I’m a weirdo.  I’m a nerd.  I fought it for more than 40 years but that’s me.

I’ve let a lot of things define me over the years.  I’ve had many roles and titles.  Some of them gave me great pride but very few of them gave me great JOY.  Ironically, the things that give me the most joy now, are the things that I kept tucked away for a long time.

I’m an artist.

I’ve always been artistically inclined but up until this point, have lived a life of more “manly pursuits” that would safely keep my nerdery well-concealed.  As a kid, I gave up on things like Boy Scouts, Drama, and Choir because I was afraid of the negative labels they might give me.

I loved those things.

Fortunately for me, I found salvation in sports.  With baseball in particular,  I could safely assume the manly identity of “Jock” while covertly geeking-out in the tremendous amounts of data and the cerebral, nuanced detail of every little aspect of the game.  I had no idea at the time but I was a 9-year-old Data Nerd, decades before the “Big Data” revolution.

A few years before then – maybe around 1976 – a box of trading cards came into my life.  I’m pretty sure they started out as my brother’s but I can recall a bunch of different cards – not just baseball, but football, Elvis and others that have escaped my memory.  We even had some Bay City Rollers cards!


There’s some convincing circumstantial evidence suggesting that it was 1978 when that box of cards got divvied up between my brother and I.  By that time the collection had grown in both size and variety.

  • In May of 1977, Star Wars was released, my 6-year-old mind was blown, and we soon added Star Wars trading cards to the collection
  • In August of 1977, Elvis died, leaving much of the US in mourning, including my brother
  • I played t-ball for the first time in 1978 and my love of baseball was born
  • Most of the baseball cards in the collection were from the 1978 Topps set – which is still my favorite set, and hell yeah, I had a Ruppert Jones rookie card! (Pure GOLD to kids in Seattle, with a brand new big league team.)


So I was likely 7 or 8, when my brother took his beloved Elvis cards and I took the sports cards and Star Wars cards.  They were kept the old fashioned way: rubber-banded together and stored in a shoebox under the bed.

As my love for the game of baseball grew, so too did my baseball card collection, which competed for my attention with an expanding array of Star Wars toys.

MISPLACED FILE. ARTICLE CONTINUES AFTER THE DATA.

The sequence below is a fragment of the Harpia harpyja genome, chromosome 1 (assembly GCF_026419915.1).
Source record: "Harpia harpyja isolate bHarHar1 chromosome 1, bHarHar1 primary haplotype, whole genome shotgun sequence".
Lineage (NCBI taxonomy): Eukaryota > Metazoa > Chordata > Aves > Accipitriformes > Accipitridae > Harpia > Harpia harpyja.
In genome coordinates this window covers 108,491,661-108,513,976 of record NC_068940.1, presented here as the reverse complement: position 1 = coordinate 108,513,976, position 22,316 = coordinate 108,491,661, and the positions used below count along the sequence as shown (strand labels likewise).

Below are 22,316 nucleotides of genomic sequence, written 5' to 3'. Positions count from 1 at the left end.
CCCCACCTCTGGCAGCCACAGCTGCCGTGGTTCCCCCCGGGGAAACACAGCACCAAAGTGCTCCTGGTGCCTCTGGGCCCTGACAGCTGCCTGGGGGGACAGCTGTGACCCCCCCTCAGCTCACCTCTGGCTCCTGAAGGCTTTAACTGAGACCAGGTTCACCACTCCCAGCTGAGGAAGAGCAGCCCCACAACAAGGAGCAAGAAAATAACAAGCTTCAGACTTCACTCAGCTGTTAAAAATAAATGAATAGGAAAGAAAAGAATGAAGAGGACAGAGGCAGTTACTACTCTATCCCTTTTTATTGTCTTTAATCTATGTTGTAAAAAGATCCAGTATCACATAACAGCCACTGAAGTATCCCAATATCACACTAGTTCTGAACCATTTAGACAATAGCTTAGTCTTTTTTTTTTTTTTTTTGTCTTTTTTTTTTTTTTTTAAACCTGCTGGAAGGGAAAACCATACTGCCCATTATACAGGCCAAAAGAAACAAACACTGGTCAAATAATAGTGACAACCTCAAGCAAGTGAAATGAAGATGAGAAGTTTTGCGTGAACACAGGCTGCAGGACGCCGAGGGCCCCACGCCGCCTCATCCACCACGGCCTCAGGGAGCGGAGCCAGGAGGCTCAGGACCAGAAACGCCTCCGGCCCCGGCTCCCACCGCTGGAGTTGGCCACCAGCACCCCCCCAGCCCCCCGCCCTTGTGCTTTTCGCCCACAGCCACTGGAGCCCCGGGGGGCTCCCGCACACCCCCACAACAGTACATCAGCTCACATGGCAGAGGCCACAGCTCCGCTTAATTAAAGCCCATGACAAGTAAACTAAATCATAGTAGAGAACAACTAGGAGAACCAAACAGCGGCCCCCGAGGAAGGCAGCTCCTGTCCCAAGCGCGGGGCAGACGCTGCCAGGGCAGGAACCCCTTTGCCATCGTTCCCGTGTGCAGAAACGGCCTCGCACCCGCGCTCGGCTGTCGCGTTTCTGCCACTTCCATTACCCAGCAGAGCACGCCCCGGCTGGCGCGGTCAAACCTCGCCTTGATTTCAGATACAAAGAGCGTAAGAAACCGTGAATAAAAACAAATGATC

Like every kid I suppose, I couldn’t wait for weekends.  Playing sports in the street, building forts in the woods, riding bikes, or playing Atari, there was a lot to keep me busy.  But for a stretch of several years beginning in 1978, most of my weekend mornings were spent alternating between my Star Wars toys and my Baseball Cards.

I’d either bunch-up the blankets on my bed and shape them into the ice caves of Hoth, or spread them out Army-tight, so I could sort and re-sort my baseball cards.

As I got older, I gave up the Star Wars toys – I actually sold them and the football cards for beer money in college (ouch!) – but those baseball cards continued to scratch some kind of OCD itch of which I was blissfully unaware as a kid.  I’d sort them every way I could imagine and using the stats on the back of the cards, create imaginary all-star teams and pit them against each other.  I’d crunch the numbers and create unique sets of data and scorecards, losing myself for hours at a time.

As I got older, two more things happened.  We got cable TV and I was given a big box of old baseball books by a family friend.

As a teenager in the 80’s, most kids watched MTV when they got home from school.  I watched Atlanta Braves baseball games on WTBS.

I’d never really spent much time watching the game before then, but I can say for certain that I learned more about how to play baseball by watching and listening to those games than any coach ever taught me.  It also taught me a lot about the history of the game and introduced me to my hero, Hank Aaron.

In that gifted box of old books, I became engrossed in that rich and colorful history of baseball.  The first book I read was Nice Guys Finish Last by Leo Durocher and the last was Ball Four by Jim Bouten.  In between, there was a constant stream of stories about the greats like Ted Williams, Willie Mays and Mickey Mantle.

When ESPN would play old reruns of the 1960’s show Home Run Derby, those stories and those old baseball heroes came to life for me.  I was in heaven.


My Mom bought me my first baseball card price guide at a long-gone little shop in the Seattle Center when I was around 12 or 13 and that was pretty much it for me.  I was hooked.

I became a baseball card junkie.

I had to have cards.

More of them.

Better ones.

All of them.

I went to baseball card shows – a lot of them – every chance I got.  The best part of it was going to see the old big-leaguers, there to sign autographs.  I’d stand in line for hours to see them.

My Dad once drove me to Salem, OR on the back of his motorcycle to get Hank Aaron’s autograph.  (I had him sign two things, since we came all that way.)

I was heart-broken to find out that I wouldn’t be able to attend a show where the great Joe DiMaggio’s was signing, because I had a game of my own.  That may have been the only game of mine my Mom ever missed.  She dropped me off and drove to Seattle to get me the Yankee Clipper’s autograph.

As a kid, I didn’t recognize my obsession with the game of baseball as geekdom, but as I’ve grown older, I just don’t know how else to describe it.

I played it into my adult years, worked for the Seattle Mariners for two, and coached Little League for 10.  It’s always been my passion.

I love baseball and now, it’s my artistic muse.